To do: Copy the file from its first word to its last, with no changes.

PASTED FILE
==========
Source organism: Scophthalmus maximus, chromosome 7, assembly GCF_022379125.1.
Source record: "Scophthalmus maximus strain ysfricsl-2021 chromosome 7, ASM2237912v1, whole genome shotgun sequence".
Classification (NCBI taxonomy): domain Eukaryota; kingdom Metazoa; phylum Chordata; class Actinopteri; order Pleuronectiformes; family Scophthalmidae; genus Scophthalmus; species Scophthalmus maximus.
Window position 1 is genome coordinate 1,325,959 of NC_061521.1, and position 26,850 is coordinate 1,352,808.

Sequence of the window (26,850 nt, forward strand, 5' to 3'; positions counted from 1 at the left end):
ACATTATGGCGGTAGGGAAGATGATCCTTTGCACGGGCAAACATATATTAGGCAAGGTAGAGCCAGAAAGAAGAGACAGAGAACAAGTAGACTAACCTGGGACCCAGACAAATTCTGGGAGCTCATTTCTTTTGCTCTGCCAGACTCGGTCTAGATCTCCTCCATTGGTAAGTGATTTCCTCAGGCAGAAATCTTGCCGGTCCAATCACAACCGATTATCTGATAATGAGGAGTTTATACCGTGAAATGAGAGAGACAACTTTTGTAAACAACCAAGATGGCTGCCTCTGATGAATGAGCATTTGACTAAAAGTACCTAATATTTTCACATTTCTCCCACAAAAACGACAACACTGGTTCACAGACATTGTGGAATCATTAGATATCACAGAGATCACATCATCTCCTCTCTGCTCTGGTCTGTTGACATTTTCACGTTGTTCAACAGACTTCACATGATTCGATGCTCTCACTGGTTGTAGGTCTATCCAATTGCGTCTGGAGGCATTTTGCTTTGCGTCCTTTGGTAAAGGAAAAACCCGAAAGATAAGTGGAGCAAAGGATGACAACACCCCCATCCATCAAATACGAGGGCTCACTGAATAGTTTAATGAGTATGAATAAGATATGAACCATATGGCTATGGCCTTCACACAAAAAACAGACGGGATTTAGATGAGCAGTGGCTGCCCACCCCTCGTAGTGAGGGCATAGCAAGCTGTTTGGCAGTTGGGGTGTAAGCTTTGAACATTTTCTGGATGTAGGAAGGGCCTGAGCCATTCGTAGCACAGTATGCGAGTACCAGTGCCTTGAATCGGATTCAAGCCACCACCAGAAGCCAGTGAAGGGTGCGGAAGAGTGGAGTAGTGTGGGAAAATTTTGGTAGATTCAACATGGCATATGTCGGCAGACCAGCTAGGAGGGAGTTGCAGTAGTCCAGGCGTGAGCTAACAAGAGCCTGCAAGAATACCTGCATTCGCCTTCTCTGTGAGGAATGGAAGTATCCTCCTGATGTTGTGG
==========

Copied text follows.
Source organism: Scophthalmus maximus, chromosome 7, assembly GCF_022379125.1.
Source record: "Scophthalmus maximus strain ysfricsl-2021 chromosome 7, ASM2237912v1, whole genome shotgun sequence".
Classification (NCBI taxonomy): domain Eukaryota; kingdom Metazoa; phylum Chordata; class Actinopteri; order Pleuronectiformes; family Scophthalmidae; genus Scophthalmus; species Scophthalmus maximus.
Window position 1 is genome coordinate 1,325,959 of NC_061521.1, and position 26,850 is coordinate 1,352,808.

Sequence of the window (26,850 nt, forward strand, 5' to 3'; positions counted from 1 at the left end):
ACATTATGGCGGTAGGGAAGATGATCCTTTGCACGGGCAAACATATATTAGGCAAGGTAGAGCCAGAAAGAAGAGACAGAGAACAAGTAGACTAACCTGGGACCCAGACAAATTCTGGGAGCTCATTTCTTTTGCTCTGCCAGACTCGGTCTAGATCTCCTCCATTGGTAAGTGATTTCCTCAGGCAGAAATCTTGCCGGTCCAATCACAACCGATTATCTGATAATGAGGAGTTTATACCGTGAAATGAGAGAGACAACTTTTGTAAACAACCAAGATGGCTGCCTCTGATGAATGAGCATTTGACTAAAAGTACCTAATATTTTCACATTTCTCCCACAAAAACGACAACACTGGTTCACAGACATTGTGGAATCATTAGATATCACAGAGATCACATCATCTCCTCTCTGCTCTGGTCTGTTGACATTTTCACGTTGTTCAACAGACTTCACATGATTCGATGCTCTCACTGGTTGTAGGTCTATCCAATTGCGTCTGGAGGCATTTTGCTTTGCGTCCTTTGGTAAAGGAAAAACCCGAAAGATAAGTGGAGCAAAGGATGACAACACCCCCATCCATCAAATACGAGGGCTCACTGAATAGTTTAATGAGTATGAATAAGATATGAACCATATGGCTATGGCCTTCACACAAAAAACAGACGGGATTTAGATGAGCAGTGGCTGCCCACCCCTCGTAGTGAGGGCATAGCAAGCTGTTTGGCAGTTGGGGTGTAAGCTTTGAACATTTTCTGGATGTAGGAAGGGCCTGAGCCATTCGTAGCACAGTATGCGAGTACCAGTGCCTTGAATCGGATTCAAGCCACCACCAGAAGCCAGTGAAGGGTGCGGAAGAGTGGAGTAGTGTGGGAAAATTTTGGTAGATTCAACATGGCATATGTCGGCAGACCAGCTAGGAGGGAGTTGCAGTAGTCCAGGCGTGAGCTAACAAGAGCCTGCAAGAATACCTGCATTCGCCTTCTCTGTGAGGAATGGAAGTATCCTCCTGATGTTGTGG